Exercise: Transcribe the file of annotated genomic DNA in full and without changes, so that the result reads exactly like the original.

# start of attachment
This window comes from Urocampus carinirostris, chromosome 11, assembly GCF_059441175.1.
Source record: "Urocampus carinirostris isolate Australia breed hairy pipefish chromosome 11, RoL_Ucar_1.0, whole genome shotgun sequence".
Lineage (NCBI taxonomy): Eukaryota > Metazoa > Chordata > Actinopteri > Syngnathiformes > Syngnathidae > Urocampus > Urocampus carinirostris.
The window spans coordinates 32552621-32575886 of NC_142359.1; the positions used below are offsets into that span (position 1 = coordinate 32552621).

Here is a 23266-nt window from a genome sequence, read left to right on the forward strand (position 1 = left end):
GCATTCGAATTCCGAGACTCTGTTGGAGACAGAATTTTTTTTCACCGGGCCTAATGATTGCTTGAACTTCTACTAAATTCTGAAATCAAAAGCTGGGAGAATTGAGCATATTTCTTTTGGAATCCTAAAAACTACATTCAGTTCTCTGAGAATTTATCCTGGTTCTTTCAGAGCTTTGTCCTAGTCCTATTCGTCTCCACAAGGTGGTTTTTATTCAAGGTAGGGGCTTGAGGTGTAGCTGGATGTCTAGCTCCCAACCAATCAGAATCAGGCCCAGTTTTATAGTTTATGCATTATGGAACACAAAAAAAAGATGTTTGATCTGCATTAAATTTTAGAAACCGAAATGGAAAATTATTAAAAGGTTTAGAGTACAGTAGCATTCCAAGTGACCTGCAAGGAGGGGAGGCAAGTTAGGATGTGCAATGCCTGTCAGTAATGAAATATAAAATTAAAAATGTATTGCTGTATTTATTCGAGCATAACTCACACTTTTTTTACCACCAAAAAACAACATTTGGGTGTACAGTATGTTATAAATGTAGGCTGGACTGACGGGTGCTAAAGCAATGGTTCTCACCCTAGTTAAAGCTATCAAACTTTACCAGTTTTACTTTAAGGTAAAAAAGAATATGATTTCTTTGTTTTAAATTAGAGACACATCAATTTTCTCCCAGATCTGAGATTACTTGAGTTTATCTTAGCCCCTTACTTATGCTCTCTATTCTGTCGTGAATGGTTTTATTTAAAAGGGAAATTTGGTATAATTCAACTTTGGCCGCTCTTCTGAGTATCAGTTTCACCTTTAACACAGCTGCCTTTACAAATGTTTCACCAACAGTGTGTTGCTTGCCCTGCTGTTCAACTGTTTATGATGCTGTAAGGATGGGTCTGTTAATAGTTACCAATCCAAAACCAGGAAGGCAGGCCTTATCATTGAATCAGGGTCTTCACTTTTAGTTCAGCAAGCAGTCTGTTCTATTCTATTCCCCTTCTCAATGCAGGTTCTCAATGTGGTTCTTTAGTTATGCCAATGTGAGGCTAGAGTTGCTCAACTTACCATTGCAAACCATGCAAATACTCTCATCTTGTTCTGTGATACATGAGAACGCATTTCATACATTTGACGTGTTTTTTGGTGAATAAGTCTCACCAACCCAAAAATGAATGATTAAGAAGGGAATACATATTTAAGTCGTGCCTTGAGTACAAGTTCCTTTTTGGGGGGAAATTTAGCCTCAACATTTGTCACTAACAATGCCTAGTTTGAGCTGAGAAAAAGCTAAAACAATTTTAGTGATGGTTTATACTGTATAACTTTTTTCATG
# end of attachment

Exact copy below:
This window comes from Urocampus carinirostris, chromosome 11, assembly GCF_059441175.1.
Source record: "Urocampus carinirostris isolate Australia breed hairy pipefish chromosome 11, RoL_Ucar_1.0, whole genome shotgun sequence".
Lineage (NCBI taxonomy): Eukaryota > Metazoa > Chordata > Actinopteri > Syngnathiformes > Syngnathidae > Urocampus > Urocampus carinirostris.
The window spans coordinates 32552621-32575886 of NC_142359.1; the positions used below are offsets into that span (position 1 = coordinate 32552621).

Here is a 23266-nt window from a genome sequence, read left to right on the forward strand (position 1 = left end):
GCATTCGAATTCCGAGACTCTGTTGGAGACAGAATTTTTTTTCACCGGGCCTAATGATTGCTTGAACTTCTACTAAATTCTGAAATCAAAAGCTGGGAGAATTGAGCATATTTCTTTTGGAATCCTAAAAACTACATTCAGTTCTCTGAGAATTTATCCTGGTTCTTTCAGAGCTTTGTCCTAGTCCTATTCGTCTCCACAAGGTGGTTTTTATTCAAGGTAGGGGCTTGAGGTGTAGCTGGATGTCTAGCTCCCAACCAATCAGAATCAGGCCCAGTTTTATAGTTTATGCATTATGGAACACAAAAAAAAGATGTTTGATCTGCATTAAATTTTAGAAACCGAAATGGAAAATTATTAAAAGGTTTAGAGTACAGTAGCATTCCAAGTGACCTGCAAGGAGGGGAGGCAAGTTAGGATGTGCAATGCCTGTCAGTAATGAAATATAAAATTAAAAATGTATTGCTGTATTTATTCGAGCATAACTCACACTTTTTTTACCACCAAAAAACAACATTTGGGTGTACAGTATGTTATAAATGTAGGCTGGACTGACGGGTGCTAAAGCAATGGTTCTCACCCTAGTTAAAGCTATCAAACTTTACCAGTTTTACTTTAAGGTAAAAAAGAATATGATTTCTTTGTTTTAAATTAGAGACACATCAATTTTCTCCCAGATCTGAGATTACTTGAGTTTATCTTAGCCCCTTACTTATGCTCTCTATTCTGTCGTGAATGGTTTTATTTAAAAGGGAAATTTGGTATAATTCAACTTTGGCCGCTCTTCTGAGTATCAGTTTCACCTTTAACACAGCTGCCTTTACAAATGTTTCACCAACAGTGTGTTGCTTGCCCTGCTGTTCAACTGTTTATGATGCTGTAAGGATGGGTCTGTTAATAGTTACCAATCCAAAACCAGGAAGGCAGGCCTTATCATTGAATCAGGGTCTTCACTTTTAGTTCAGCAAGCAGTCTGTTCTATTCTATTCCCCTTCTCAATGCAGGTTCTCAATGTGGTTCTTTAGTTATGCCAATGTGAGGCTAGAGTTGCTCAACTTACCATTGCAAACCATGCAAATACTCTCATCTTGTTCTGTGATACATGAGAACGCATTTCATACATTTGACGTGTTTTTTGGTGAATAAGTCTCACCAACCCAAAAATGAATGATTAAGAAGGGAATACATATTTAAGTCGTGCCTTGAGTACAAGTTCCTTTTTGGGGGGAAATTTAGCCTCAACATTTGTCACTAACAATGCCTAGTTTGAGCTGAGAAAAAGCTAAAACAATTTTAGTGATGGTTTATACTGTATAACTTTTTTCATG